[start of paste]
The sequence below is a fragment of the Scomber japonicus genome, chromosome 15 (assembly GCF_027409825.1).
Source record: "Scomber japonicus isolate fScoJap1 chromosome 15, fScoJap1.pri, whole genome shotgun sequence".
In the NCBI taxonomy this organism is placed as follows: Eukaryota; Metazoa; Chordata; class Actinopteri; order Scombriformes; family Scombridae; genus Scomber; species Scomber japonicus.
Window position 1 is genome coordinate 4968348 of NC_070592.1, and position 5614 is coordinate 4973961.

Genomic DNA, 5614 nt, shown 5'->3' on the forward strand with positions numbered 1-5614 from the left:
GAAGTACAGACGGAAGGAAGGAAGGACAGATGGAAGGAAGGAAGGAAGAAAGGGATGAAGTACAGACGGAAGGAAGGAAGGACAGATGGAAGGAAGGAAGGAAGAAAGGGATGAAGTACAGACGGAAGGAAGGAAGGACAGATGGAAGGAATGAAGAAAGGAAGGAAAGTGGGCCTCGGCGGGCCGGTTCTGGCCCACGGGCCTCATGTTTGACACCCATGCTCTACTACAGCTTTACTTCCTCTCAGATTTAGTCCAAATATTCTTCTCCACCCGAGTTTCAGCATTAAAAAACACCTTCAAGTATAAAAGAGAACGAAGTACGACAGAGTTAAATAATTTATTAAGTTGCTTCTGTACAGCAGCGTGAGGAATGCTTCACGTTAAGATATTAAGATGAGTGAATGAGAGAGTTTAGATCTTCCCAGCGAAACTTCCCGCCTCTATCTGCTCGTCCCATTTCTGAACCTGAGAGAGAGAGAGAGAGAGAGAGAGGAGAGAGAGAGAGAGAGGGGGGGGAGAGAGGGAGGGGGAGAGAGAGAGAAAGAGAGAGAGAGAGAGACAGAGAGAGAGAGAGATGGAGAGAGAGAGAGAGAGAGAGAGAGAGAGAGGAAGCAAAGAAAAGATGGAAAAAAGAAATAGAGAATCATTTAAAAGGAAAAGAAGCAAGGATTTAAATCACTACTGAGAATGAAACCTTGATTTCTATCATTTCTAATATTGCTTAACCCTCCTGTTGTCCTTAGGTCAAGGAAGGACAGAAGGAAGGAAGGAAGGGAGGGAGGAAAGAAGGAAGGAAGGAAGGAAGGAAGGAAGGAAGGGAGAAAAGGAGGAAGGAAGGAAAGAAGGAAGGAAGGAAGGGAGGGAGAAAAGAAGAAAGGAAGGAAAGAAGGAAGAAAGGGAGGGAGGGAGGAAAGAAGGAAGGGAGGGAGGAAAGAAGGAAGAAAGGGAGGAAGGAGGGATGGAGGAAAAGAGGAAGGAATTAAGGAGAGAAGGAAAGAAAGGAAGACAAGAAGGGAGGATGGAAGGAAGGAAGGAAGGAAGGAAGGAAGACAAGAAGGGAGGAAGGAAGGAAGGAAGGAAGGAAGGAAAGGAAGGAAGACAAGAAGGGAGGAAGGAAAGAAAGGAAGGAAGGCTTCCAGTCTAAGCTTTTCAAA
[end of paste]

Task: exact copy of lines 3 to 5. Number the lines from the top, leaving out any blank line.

In the NCBI taxonomy this organism is placed as follows: Eukaryota; Metazoa; Chordata; class Actinopteri; order Scombriformes; family Scombridae; genus Scomber; species Scomber japonicus.
Window position 1 is genome coordinate 4968348 of NC_070592.1, and position 5614 is coordinate 4973961.

Genomic DNA, 5614 nt, shown 5'->3' on the forward strand with positions numbered 1-5614 from the left: